‘Books of Blood’ Review: ‘Salem’ Creators Deliver Soft-Cover Version of Clive Barker’s Freaky Horror Anthology for Hulu

‘Books of Blood’ Review: ‘Salem’ Creators Deliver Soft-Cover Version of Clive Barker’s Freaky Horror Anthology for Hulu

When it comes to low-budget horror movies, even the good ones tend to slip by unnoticed, which probably explains why “Salem” creators Brannon Braga and Adam Simon were drawn to a brand name like Clive Barker’s “Books of Blood” to package their otherwise generic Hulu horror anthology. Less a proper feature than the ersatz pilot for an open-ended number of future installments, this three-part scare-fest uses the flesh-flaying title chapter in Barker’s 1984 short-story omnibus, “The Book of Blood,” to frame two lesser entries with no relation to the beloved pulp collection — which has already spawned such films as “Rawhead Red,” “Candyman” and “The Midnight Meat Train.”

The cleverest trick about Braga and Simon’s adaptation may be the way it uses a super-shlocky red herring to throw audiences off the scent of the title, which Barker himself has cheekily described as, “Everybody is a book of blood; wherever we’re opened, we’re red.” In this opening vignette, a hit man (Yul Vazquez, “Russian Doll”) presses a rare book dealer for the whereabouts of the eponymous tome, slashing his throat before setting off in search of the ominous treasure. This bit is by far the weakest of the film’s three parts, but it gets audiences who don’t know Barker’s work well looking for a literal book — whereas the collection’s stories are carved by departed souls into the flesh of one unlucky character.

Though the film doesn’t draw from the actual “Books of Blood” so much as from fresh contributions from Barker’s imagination, Braga stays true to this core idea, while spinning it in a way that won’t be entirely predictable to devotees. Truth be told, it’s hard to predict where these stories might be going because the characters are so vaguely defined to begin with. The most significant screen time goes to Jenna (Britt Robertson), a traumatized college dropout who escapes from home rather than being sent to “the Farm,” where, she says, the only vegetables they grow are the patients. Jenna suffers from something called misophonia — a hatred of sound — and Braga has fun amplifying noises would be inaudible to others, like other people chewing and whatever it is she hears scratching under the floor and behind the walls.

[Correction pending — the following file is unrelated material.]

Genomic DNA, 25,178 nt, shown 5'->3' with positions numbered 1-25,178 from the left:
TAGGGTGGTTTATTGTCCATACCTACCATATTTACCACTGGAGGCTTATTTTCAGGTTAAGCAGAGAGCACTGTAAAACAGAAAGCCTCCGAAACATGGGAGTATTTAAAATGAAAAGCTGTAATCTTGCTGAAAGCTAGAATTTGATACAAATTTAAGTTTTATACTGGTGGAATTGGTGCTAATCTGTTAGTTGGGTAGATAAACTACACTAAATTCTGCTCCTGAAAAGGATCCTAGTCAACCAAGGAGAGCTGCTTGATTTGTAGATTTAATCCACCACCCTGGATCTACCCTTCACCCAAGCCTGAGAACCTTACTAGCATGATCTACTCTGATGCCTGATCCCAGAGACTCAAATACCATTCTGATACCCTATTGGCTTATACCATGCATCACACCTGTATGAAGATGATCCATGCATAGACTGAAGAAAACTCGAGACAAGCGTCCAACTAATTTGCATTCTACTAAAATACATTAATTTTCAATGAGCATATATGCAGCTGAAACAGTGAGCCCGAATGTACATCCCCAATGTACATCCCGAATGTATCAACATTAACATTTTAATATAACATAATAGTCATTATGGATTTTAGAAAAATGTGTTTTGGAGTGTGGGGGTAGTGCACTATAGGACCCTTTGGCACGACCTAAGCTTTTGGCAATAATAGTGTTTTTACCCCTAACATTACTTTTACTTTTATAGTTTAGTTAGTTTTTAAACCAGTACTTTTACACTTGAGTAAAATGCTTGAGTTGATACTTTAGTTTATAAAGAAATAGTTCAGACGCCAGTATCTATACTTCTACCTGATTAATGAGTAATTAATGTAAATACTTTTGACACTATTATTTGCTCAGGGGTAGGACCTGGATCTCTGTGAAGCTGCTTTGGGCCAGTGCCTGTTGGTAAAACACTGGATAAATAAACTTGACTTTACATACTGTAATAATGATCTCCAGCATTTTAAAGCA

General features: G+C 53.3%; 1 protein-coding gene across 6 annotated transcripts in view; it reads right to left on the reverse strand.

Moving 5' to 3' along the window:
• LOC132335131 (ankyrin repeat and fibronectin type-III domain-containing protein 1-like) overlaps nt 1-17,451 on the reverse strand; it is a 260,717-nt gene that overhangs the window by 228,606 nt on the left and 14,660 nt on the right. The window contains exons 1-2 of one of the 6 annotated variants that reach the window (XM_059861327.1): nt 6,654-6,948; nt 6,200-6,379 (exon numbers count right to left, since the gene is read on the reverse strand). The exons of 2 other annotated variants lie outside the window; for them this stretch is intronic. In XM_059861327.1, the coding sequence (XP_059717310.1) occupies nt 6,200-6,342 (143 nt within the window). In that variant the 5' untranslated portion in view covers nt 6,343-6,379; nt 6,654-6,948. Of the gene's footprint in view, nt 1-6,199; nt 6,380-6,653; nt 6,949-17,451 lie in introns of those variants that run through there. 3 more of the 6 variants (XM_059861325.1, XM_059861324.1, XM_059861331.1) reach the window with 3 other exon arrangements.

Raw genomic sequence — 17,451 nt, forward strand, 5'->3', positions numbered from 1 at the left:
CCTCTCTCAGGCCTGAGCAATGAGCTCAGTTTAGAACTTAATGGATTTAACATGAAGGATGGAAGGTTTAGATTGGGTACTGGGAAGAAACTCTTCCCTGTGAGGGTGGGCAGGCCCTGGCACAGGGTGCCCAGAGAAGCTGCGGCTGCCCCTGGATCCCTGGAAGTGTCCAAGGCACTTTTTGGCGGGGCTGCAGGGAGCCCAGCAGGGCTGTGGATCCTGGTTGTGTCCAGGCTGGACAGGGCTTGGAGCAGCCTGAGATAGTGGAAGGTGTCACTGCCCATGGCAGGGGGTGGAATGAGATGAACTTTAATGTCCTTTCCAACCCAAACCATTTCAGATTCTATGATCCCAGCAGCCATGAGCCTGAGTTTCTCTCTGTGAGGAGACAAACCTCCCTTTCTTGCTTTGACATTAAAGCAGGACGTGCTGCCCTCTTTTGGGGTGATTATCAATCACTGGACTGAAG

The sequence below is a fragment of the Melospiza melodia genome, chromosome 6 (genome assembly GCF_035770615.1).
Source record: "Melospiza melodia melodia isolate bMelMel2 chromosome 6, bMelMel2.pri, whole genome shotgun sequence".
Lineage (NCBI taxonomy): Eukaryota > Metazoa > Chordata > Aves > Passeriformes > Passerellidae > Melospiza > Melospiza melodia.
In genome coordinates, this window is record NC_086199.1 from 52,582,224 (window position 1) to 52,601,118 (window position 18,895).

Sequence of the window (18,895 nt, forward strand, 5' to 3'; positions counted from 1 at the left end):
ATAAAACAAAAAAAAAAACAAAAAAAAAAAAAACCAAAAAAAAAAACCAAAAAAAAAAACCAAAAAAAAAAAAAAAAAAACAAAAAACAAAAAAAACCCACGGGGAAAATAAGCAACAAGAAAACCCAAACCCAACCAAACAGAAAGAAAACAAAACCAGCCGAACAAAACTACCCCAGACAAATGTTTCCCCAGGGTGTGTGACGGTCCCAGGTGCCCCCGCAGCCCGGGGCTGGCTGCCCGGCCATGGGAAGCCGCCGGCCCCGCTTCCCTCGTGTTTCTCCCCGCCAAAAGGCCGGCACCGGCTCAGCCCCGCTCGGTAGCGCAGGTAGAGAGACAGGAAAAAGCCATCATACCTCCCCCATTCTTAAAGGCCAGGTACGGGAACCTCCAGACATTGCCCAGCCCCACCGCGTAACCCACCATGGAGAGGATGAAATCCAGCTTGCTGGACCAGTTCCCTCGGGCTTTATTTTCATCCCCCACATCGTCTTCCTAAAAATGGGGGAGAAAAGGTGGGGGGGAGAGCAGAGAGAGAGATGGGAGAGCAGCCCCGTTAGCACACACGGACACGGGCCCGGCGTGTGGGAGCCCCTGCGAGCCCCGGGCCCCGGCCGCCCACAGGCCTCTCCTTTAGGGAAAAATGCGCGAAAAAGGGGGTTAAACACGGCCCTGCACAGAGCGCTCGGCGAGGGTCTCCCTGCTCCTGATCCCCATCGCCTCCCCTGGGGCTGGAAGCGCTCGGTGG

Details like these are intriguing, but tend not to add up in any coherent way. Frankly, it’s strange to get short stories with so many loose threads and dead ends as these, considering that other anthology formats (like “The Twilight Zone”) tend to strip away all the excess material and focus on efficiency. Here, we watch Jenna drawing creepy sketches in her notebook — scarier than anything she actually faces in the film — and freaking out when she imagines being followed by a pale man with sunken eye sockets. She finds temporary calm at an B&B tended by a kindly old nurse (Freda Foh Shen) who’s so sweet, something must be amiss. Something most certainly is.

And then there’s the story of Mary Florensky (Anna Friel), an academic dedicated to debunking psychic phenomena who’s forced to reevaluate her skepticism when hunky Simon (Rafi Gavron) shows up with a message for Mary … from her dead son. He strips down and proves to her that he can channel dead souls, and she’s so impressed by what she sees that they become lovers. You can see where this relationship leads for yourself, though it’s worth reporting that this is the closest “Books of Blood” gets to pure, uncut Barker: The author (who also dabbles as a visual artist) has always had a kinky streak, and there’s real erotic heat to Mary and Simon’s chapter that’s missing from the other two entries.

Overall, however, Braga seems less concerned with exploring that unsettling intersection of eros and horror for which Barker is known than with throwing random triggers at audiences: a hypodermic needle to the eye, bugs crawling out of a character’s mouth and up her nose, and overwhelming compulsions to fatally stab or shoot oneself. But these are all fair game, since for Barker, everything goes back to what we do — or allow to have done — to our bodies. Too bad the actors involved here are so inconsistent, delivering the equivalent of daytime-TV performances in scenes that are shot like late-night cable. Let’s not pretend that the hokeyness isn’t part of the fun though. With a certain kind of horror, a laugh’s as good as a scream, and “Books of Blood” delivers plenty of the former.

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